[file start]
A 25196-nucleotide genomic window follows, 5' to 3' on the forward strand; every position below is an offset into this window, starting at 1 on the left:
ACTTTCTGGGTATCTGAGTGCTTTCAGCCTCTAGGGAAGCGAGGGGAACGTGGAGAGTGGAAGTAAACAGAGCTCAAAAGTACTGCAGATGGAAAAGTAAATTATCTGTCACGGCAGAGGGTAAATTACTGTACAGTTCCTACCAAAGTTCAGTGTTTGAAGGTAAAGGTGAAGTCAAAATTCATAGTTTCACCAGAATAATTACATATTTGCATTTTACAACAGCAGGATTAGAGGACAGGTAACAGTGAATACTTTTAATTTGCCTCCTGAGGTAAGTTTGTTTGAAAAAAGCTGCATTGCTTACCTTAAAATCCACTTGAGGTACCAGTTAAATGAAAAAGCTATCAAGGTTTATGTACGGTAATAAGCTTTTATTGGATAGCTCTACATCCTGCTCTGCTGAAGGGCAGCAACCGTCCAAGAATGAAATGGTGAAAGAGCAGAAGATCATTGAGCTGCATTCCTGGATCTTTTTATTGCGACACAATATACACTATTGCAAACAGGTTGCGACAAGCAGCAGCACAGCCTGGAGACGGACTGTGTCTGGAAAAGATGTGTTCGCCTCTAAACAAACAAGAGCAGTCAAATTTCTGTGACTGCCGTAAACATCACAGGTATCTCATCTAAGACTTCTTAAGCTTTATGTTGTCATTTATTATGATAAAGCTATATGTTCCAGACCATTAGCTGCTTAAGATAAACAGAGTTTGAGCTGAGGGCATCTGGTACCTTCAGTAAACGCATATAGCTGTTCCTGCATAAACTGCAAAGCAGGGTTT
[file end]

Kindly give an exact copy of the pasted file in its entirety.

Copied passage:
A 25196-nucleotide genomic window follows, 5' to 3' on the forward strand; every position below is an offset into this window, starting at 1 on the left:
ACTTTCTGGGTATCTGAGTGCTTTCAGCCTCTAGGGAAGCGAGGGGAACGTGGAGAGTGGAAGTAAACAGAGCTCAAAAGTACTGCAGATGGAAAAGTAAATTATCTGTCACGGCAGAGGGTAAATTACTGTACAGTTCCTACCAAAGTTCAGTGTTTGAAGGTAAAGGTGAAGTCAAAATTCATAGTTTCACCAGAATAATTACATATTTGCATTTTACAACAGCAGGATTAGAGGACAGGTAACAGTGAATACTTTTAATTTGCCTCCTGAGGTAAGTTTGTTTGAAAAAAGCTGCATTGCTTACCTTAAAATCCACTTGAGGTACCAGTTAAATGAAAAAGCTATCAAGGTTTATGTACGGTAATAAGCTTTTATTGGATAGCTCTACATCCTGCTCTGCTGAAGGGCAGCAACCGTCCAAGAATGAAATGGTGAAAGAGCAGAAGATCATTGAGCTGCATTCCTGGATCTTTTTATTGCGACACAATATACACTATTGCAAACAGGTTGCGACAAGCAGCAGCACAGCCTGGAGACGGACTGTGTCTGGAAAAGATGTGTTCGCCTCTAAACAAACAAGAGCAGTCAAATTTCTGTGACTGCCGTAAACATCACAGGTATCTCATCTAAGACTTCTTAAGCTTTATGTTGTCATTTATTATGATAAAGCTATATGTTCCAGACCATTAGCTGCTTAAGATAAACAGAGTTTGAGCTGAGGGCATCTGGTACCTTCAGTAAACGCATATAGCTGTTCCTGCATAAACTGCAAAGCAGGGTTT